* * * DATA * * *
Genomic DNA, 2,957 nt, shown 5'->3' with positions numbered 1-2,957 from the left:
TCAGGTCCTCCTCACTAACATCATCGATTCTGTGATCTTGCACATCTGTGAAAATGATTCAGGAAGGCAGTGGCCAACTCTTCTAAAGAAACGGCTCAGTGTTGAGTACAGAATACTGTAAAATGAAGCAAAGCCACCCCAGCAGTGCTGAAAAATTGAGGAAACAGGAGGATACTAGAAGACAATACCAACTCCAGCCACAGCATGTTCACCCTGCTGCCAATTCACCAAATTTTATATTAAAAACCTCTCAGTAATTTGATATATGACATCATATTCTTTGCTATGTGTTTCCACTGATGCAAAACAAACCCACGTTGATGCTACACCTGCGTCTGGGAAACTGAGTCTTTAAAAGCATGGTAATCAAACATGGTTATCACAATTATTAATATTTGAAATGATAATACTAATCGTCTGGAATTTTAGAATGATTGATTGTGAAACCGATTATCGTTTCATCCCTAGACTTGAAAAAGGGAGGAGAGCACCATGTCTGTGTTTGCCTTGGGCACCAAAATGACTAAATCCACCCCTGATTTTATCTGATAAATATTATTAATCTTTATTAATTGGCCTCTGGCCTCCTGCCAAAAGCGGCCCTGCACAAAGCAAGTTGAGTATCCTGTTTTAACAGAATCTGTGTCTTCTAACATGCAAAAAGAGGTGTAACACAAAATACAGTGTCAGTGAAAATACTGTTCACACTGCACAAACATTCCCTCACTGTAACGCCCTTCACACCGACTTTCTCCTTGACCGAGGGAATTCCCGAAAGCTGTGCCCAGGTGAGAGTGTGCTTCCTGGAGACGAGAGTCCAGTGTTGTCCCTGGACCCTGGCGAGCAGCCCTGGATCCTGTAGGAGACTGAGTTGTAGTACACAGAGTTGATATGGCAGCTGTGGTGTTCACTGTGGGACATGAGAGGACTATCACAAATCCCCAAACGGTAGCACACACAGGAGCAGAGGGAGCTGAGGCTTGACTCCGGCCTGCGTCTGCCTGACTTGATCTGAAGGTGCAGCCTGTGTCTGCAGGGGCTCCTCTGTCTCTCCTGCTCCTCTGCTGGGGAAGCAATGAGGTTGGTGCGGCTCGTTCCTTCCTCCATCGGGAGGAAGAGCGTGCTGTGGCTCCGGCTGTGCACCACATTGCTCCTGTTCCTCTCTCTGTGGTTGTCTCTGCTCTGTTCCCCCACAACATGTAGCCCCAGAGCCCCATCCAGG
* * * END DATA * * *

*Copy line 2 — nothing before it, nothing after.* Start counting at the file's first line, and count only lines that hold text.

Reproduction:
TCAGGTCCTCCTCACTAACATCATCGATTCTGTGATCTTGCACATCTGTGAAAATGATTCAGGAAGGCAGTGGCCAACTCTTCTAAAGAAACGGCTCAGTGTTGAGTACAGAATACTGTAAAATGAAGCAAAGCCACCCCAGCAGTGCTGAAAAATTGAGGAAACAGGAGGATACTAGAAGACAATACCAACTCCAGCCACAGCATGTTCACCCTGCTGCCAATTCACCAAATTTTATATTAAAAACCTCTCAGTAATTTGATATATGACATCATATTCTTTGCTATGTGTTTCCACTGATGCAAAACAAACCCACGTTGATGCTACACCTGCGTCTGGGAAACTGAGTCTTTAAAAGCATGGTAATCAAACATGGTTATCACAATTATTAATATTTGAAATGATAATACTAATCGTCTGGAATTTTAGAATGATTGATTGTGAAACCGATTATCGTTTCATCCCTAGACTTGAAAAAGGGAGGAGAGCACCATGTCTGTGTTTGCCTTGGGCACCAAAATGACTAAATCCACCCCTGATTTTATCTGATAAATATTATTAATCTTTATTAATTGGCCTCTGGCCTCCTGCCAAAAGCGGCCCTGCACAAAGCAAGTTGAGTATCCTGTTTTAACAGAATCTGTGTCTTCTAACATGCAAAAAGAGGTGTAACACAAAATACAGTGTCAGTGAAAATACTGTTCACACTGCACAAACATTCCCTCACTGTAACGCCCTTCACACCGACTTTCTCCTTGACCGAGGGAATTCCCGAAAGCTGTGCCCAGGTGAGAGTGTGCTTCCTGGAGACGAGAGTCCAGTGTTGTCCCTGGACCCTGGCGAGCAGCCCTGGATCCTGTAGGAGACTGAGTTGTAGTACACAGAGTTGATATGGCAGCTGTGGTGTTCACTGTGGGACATGAGAGGACTATCACAAATCCCCAAACGGTAGCACACACAGGAGCAGAGGGAGCTGAGGCTTGACTCCGGCCTGCGTCTGCCTGACTTGATCTGAAGGTGCAGCCTGTGTCTGCAGGGGCTCCTCTGTCTCTCCTGCTCCTCTGCTGGGGAAGCAATGAGGTTGGTGCGGCTCGTTCCTTCCTCCATCGGGAGGAAGAGCGTGCTGTGGCTCCGGCTGTGCACCACATTGCTCCTGTTCCTCTCTCTGTGGTTGTCTCTGCTCTGTTCCCCCACAACATGTAGCCCCAGAGCCCCATCCAGG